Tasty Trends: San Diablo Churro Kits

Who remembers their first time having a churro? I do. It was at the San Diego Zoo when I was a kid.  Think back. You can probably remember too. 

I have had a bit of an obsession with churros since I was a kid. Fried bread hot out of the fryer with lots of grooves to capture a heavy coating of cinnamon sugar. What’s not to love? I met my first heavenly churro in Spain, where you grab “xurros y chocolate” on the way back from the club, giving you just enough calories to make it home. 

I lived in Miami for a couple of years. And always made a point of driving past the “churro intersection” in Hialeah. You could buy a bag of churros from your car window for a dollar. You just rolled down your window and yelled “churro, churro, churro” during a red light. Sugary, cold, but still somehow delicious churros would come right to you by an industrious entrepreneur. 

It was inevitable that I’d try my hand at making churros at home at some point. How hard could it be? Turns out plenty hard. You need a piping bag, the right tip and some ability to make pastry dough. It also requires some dexterity. You must pipe the dough from the bag into hot oil while simultaneously cutting the churro dough into the right length while not burning yourself and ensuring your pasty bag doesn’t explode. Whew. I even enlisted some help—we both ended up with some minor burns, mediocre churros and no easy way to satisfy my obsession.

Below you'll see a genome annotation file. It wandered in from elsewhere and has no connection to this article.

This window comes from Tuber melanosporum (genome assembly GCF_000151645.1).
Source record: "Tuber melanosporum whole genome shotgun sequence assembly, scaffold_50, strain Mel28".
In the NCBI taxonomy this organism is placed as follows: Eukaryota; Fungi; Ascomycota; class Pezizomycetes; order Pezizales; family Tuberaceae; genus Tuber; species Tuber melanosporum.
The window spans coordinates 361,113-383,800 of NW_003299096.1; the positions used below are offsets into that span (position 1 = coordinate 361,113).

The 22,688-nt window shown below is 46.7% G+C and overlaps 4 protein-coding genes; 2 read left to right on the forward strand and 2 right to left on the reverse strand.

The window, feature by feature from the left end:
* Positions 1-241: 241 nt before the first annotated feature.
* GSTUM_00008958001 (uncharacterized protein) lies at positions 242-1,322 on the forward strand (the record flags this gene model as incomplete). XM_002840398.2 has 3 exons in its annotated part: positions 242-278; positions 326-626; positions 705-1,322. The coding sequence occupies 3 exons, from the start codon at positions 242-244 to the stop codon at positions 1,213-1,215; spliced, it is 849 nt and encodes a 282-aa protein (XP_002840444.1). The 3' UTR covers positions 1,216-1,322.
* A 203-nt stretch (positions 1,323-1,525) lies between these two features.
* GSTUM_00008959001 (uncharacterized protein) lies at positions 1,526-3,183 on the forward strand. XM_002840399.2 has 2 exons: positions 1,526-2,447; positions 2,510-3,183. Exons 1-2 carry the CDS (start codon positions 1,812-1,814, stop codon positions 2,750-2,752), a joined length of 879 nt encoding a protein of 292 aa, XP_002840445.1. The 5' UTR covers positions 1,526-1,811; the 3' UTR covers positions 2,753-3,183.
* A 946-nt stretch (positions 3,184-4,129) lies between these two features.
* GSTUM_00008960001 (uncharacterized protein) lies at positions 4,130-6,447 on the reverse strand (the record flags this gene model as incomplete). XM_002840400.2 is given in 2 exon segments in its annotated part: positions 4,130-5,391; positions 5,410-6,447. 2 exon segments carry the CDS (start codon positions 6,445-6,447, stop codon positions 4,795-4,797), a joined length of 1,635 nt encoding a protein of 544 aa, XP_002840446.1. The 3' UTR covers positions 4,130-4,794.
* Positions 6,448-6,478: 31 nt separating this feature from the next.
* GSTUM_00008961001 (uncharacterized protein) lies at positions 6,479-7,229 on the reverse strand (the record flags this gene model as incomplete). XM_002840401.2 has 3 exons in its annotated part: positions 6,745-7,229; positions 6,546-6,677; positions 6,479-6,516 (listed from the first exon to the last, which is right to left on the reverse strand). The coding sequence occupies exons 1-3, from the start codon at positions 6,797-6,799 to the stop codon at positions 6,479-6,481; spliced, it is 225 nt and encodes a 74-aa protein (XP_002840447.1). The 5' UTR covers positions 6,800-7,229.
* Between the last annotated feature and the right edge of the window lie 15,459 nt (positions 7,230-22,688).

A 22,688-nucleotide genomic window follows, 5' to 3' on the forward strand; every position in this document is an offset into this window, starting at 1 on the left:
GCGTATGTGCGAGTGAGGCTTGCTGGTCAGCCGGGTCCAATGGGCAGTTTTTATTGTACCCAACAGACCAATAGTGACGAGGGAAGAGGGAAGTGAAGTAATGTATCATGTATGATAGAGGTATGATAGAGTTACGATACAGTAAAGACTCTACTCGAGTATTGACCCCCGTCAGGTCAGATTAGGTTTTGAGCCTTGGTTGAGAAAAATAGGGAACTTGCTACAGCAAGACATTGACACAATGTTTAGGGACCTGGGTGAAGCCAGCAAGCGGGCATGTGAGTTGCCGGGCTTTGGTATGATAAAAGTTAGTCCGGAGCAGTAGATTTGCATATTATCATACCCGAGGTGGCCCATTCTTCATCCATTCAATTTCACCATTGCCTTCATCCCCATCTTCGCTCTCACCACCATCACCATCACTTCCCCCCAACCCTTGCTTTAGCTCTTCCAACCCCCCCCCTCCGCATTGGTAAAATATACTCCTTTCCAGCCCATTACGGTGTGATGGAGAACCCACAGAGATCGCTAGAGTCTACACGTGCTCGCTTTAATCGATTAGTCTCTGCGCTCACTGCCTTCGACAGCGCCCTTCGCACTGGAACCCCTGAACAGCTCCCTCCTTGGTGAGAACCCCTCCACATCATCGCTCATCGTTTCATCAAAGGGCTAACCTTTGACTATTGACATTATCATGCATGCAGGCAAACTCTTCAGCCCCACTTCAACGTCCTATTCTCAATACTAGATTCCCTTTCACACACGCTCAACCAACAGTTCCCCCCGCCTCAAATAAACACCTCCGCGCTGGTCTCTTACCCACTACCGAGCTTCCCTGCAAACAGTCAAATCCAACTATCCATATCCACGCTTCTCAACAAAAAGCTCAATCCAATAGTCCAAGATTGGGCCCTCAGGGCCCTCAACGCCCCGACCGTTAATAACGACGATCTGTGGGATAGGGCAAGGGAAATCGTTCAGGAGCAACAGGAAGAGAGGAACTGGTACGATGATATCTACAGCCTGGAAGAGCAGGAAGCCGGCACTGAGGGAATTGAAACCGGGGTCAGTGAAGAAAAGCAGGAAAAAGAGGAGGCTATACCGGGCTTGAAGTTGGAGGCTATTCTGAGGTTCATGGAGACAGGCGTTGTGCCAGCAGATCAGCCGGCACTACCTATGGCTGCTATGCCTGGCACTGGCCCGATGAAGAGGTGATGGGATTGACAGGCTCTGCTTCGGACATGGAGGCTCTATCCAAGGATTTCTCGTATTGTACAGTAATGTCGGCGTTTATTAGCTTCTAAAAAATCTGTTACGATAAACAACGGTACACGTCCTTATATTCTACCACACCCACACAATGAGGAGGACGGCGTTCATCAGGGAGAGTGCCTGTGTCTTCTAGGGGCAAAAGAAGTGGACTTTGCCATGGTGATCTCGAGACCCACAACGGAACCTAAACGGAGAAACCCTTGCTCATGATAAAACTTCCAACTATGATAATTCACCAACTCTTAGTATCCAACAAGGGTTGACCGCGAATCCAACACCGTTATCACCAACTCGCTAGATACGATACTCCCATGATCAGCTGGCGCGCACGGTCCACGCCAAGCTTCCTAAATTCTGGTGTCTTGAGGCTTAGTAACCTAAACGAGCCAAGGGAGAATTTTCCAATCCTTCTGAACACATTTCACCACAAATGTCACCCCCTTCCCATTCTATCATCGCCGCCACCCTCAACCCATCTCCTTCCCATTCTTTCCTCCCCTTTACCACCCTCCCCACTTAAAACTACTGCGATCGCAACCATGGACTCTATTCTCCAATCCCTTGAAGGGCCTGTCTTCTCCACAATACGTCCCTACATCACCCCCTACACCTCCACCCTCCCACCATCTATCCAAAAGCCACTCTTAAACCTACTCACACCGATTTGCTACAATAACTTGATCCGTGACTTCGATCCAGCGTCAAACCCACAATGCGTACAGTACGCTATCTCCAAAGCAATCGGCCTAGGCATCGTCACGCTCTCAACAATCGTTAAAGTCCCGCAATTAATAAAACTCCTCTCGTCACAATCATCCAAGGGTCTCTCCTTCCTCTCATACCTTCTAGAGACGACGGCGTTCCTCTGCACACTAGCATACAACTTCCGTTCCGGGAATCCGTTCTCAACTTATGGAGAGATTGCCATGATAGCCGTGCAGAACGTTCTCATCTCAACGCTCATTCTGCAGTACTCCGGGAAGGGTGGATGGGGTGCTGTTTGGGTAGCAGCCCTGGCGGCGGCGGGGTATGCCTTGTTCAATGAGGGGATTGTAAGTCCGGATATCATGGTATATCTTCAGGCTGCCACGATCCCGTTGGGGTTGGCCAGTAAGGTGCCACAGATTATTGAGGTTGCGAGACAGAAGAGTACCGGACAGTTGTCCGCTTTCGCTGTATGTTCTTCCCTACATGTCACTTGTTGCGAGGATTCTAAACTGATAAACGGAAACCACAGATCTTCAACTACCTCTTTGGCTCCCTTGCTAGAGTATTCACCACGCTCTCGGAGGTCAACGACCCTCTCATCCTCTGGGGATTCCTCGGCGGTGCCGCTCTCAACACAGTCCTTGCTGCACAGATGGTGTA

Scott Porter, the founder of San Diablo Churros, is similarly obsessed. 

He developed his passion in Mexico City, where churro stands are found on almost every street. In the southeast bohemian part of the city, they make a type of hollow churros that are freshly filled with dulce de leche. When Scott returned to the United States he, like me, was disappointed with the American version. 

“I remember thinking at that time, I love churros, but I don’t understand why we have such mediocre churros in the United States,” said Scott. “And so it planted that idea of, at some point, it really just would be irresponsible not to share this with the rest of the world. I think I’d love to start a churro business and see what could happen.” 

San Diablo Churros
Image courtesy of San Diablo Churros

San Diablo Churros came along as the culmination of a lot of tests, trials, and errors until it was just right—which included developing a dough closer to a choux pastry. The business’s name is a nod to the recipe’s Mexican origins, and offers a playful remark on the duality of Saintly Devils. “We’ve incorporated a bunch of those things into our experience,” said Scott. “So we have spicy cinnamon sugars. We have a secret menu with Diablo Cinnamon Sugar and Inferno Cinnamon Sugar with cayenne and habanero. We wanted to have fun with this idea that people always say, ‘Get away. These are so addictive. You’re tempting me.’ And then say, ‘These are the best things. Like falling from heaven.'”